Kingsport's raw water intake
KINGSPORT — Raw water intake. It may sound a little technical, maybe confusing or unimportant, but the city of Kingsport is taking the matter seriously. The Model City plans to spend $15 million in the coming years on the issue, ensuring the raw water intake system is upgraded, modernized and not at risk for a critical failure.
In a nutshell, the raw water intake system is how Kingsport gets its roughly 15 million gallons of water a day from the Holston River — water flows from the river into a giant pipe and is then pumped over the cliff to the nearby water treatment plant off Konnarock Road.
The reason why Kingsport is looking to spend $15 million on upgrading the system is twofold, explains Public Works Director Ryan McReynolds.
“Inside the intake system, the equipment is pushing 35 to 40 years old and there needs to be work done to upgrade, modernize and replace that equipment,” McReynolds said. “The second foundational piece is...what would keep us from delivering water on a consistent basis to our customers.”
Kingsport's raw water intake system dates back to the 1920s. While improvements were made to the system in 1940s and 1970s, the system is fastened to a cliff with the water going through a tunnel 40 to 50 feet off the river. Kingsport actually had an issue in the late 1970s with the system, where people went two to three days without water.
Basically, a pipe attached to a cliff is probably not the most secure way for Kingsport to collect its water.
“The number one risk factor is our intake lines,” McReynolds said.
In light of the system's age and the risk factor involved in pumping water over a cliff, the city of Kingsport about two years ago began looking at the best way to address both issues.
The solution Kingsport came up with was to drill an eight-foot-wide flooded tunnel from the river, underneath the river level to the water plant, McReynolds said. Four caisson holes would be drilled at the water plant, tapping into the tunnel and then the water would be pumped into the facility for treatment.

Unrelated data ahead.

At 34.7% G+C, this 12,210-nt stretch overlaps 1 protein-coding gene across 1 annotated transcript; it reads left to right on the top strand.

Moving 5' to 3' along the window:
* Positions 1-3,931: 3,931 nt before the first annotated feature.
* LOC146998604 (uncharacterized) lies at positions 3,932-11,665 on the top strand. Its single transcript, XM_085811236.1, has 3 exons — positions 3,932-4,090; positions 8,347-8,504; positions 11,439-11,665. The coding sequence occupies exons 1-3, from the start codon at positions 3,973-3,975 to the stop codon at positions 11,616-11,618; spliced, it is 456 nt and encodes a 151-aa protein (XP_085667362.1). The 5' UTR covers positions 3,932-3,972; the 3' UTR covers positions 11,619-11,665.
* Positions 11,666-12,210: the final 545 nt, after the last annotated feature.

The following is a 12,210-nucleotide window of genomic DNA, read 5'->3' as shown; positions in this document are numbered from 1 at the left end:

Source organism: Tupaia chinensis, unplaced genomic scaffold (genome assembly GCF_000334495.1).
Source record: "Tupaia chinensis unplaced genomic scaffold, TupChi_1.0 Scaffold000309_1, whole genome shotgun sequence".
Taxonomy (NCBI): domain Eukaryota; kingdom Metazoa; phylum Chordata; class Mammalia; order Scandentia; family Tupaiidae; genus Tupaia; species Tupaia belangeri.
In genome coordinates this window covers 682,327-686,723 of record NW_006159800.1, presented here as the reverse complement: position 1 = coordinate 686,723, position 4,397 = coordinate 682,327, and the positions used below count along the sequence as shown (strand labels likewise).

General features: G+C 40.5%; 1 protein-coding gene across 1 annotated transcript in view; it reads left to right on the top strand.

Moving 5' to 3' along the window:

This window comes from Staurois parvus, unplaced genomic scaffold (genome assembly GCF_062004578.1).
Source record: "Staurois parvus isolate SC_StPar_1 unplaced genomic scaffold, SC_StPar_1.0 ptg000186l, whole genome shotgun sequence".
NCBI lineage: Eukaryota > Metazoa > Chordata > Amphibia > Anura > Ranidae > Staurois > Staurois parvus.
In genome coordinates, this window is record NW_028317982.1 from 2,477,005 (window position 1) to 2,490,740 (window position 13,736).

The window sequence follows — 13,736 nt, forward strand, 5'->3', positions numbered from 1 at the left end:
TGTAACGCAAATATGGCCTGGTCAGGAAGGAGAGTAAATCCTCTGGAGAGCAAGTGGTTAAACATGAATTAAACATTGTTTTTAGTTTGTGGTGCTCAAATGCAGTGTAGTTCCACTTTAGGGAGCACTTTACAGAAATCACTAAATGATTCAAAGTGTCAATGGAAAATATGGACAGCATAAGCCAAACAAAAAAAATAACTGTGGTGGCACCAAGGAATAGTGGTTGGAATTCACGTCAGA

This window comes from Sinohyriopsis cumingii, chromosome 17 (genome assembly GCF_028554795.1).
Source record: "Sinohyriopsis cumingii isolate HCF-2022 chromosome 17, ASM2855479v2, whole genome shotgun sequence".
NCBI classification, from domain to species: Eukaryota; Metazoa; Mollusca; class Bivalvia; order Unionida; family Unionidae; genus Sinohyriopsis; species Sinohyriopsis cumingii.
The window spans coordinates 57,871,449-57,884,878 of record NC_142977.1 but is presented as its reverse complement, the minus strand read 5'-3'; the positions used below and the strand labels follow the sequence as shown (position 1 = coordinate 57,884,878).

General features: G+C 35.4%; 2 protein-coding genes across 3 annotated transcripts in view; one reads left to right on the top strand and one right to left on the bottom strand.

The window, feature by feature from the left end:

“It's not going over the cliff. It's more reliable and the cost associated (with the project) would be similar to building a new asset at the river, but that would still be susceptible to the cliff issue,” McReynolds said.
Design work on this upgrade began back in the summer and at this point is about 30 percent complete. McReynolds said the city anticipates the design wrapping up in the late spring or early summer with work starting in the fall of 2014. Construction could take up to 18 months to complete.
To fund the project, Kingsport is in the process of applying to the State Revolving Loan Fund, which has an interest rate of 1 percent. McReynolds said the city should hear back about the loan by late winter or early spring. Kingsport has also applied for a $1.5 million economic development grant from the state for additional funding.
“What (the project) does is secure the reliability of Kingsport to supply water to the full system at a much higher level. Our hope is the average customer doesn't see a difference in the water supply, because we're trying to take care of an issue before it could happen,” McReynolds said.
Every year Kingsport makes adjustments to its water and sewer rates for customers inside and outside the city limits, almost like cost of living increases. McReynolds said the state has reviewed the city's rate structure and notes the $15 million loan will fit within the existing rate structure and incremental increases without the need for a special rate increase.